Tuesday, June 30, 2015

Thanks, George!

I just left a #ISTE2015 session presented by George Couros (@gcouros) about developing the Innovator Mindset.  Whenever I have the chance to attend George's sessions, it is an emotional and inspirational thrill ride.  George never fails to make me both laugh a cry in the same session.  If you ever get a chance to listen to George speak, I guarantee you will feel a little better about education.

George's blog, The Principal of Change (http://georgecouros.ca/blog/) has given me a lot to think about lately.  His message often enlightens me on the mistakes I am making as a passionate educational leader.

  • I need to develop more patience.  
  • I need to remember that each person has a perspective.  
  • I need to remember that the changes I want in myself and others are no more or less important than those of others, and that each person's context is different.  

What George has helped me to understand is that while things might not change fast enough to my liking, they will not change at all unless we can figure out ways to walk forward together.  I've also come to understand that while tasks and new things and purpose are all important, people are the most important.  This is not just a matter of ethics or morality.  Change simply cannot happen without the involvement of others, and we must find common direction together.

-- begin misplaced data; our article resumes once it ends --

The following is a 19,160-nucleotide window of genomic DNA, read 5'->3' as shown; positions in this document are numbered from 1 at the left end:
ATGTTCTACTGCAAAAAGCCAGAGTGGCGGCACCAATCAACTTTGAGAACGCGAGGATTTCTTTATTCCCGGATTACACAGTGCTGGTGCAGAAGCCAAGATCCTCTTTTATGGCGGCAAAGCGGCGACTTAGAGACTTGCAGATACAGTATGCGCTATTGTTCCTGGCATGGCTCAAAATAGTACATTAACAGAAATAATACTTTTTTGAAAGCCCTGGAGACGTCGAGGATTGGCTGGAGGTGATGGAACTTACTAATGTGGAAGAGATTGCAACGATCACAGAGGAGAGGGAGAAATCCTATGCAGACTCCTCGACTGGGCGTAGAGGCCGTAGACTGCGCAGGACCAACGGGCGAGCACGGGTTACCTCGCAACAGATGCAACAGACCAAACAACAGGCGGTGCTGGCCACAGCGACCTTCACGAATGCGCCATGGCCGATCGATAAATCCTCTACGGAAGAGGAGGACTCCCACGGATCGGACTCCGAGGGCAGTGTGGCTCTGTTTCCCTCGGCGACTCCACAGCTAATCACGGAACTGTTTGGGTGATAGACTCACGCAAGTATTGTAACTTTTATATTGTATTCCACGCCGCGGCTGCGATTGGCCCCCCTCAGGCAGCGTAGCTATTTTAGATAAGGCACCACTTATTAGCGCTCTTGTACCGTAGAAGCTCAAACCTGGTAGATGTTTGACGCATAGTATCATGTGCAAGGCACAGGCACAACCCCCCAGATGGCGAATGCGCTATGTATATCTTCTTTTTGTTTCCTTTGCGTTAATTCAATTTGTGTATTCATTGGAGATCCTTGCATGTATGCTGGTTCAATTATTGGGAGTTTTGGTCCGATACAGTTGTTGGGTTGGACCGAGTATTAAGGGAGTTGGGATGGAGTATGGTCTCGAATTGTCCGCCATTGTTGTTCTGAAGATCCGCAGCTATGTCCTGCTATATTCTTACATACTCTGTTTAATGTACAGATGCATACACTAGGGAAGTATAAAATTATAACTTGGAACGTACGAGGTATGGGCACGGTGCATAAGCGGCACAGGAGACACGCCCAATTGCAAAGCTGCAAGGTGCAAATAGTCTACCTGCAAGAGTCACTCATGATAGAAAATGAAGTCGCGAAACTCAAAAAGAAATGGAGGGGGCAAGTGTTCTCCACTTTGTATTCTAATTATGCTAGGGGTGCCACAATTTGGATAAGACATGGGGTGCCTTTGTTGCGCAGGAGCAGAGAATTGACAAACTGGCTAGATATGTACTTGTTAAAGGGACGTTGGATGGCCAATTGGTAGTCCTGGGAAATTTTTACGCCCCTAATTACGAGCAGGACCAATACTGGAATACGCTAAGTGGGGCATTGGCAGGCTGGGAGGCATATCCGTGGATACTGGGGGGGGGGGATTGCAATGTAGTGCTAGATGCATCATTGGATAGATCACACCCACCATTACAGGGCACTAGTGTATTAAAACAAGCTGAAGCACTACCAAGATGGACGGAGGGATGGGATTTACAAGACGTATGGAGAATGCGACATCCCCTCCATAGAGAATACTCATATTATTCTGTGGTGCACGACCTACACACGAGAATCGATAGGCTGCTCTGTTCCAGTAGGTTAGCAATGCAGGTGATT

So thank you again, George.  I very much appreciate the message you share and your ability to bring me back to ground, allowing me to work with others, even those who are the most reluctant, in a way that keeps me from "melting down" and more importantly, keeps us moving forward as a team.

1 comment:

  1. That stated, the method has consistently produced large-scale results with nice precision, irrespective of the applying. The computerization element of CNC machining ensures complete, constant outcomes. The Radiant Propane Heater applications operating CNC machines are nonetheless conceived by people; a poorly-written program will end in a poorly-made part. While most machines may be run by folks with out intensive experience , this can mean that operators lack an in-depth understanding of the method behind machine operations.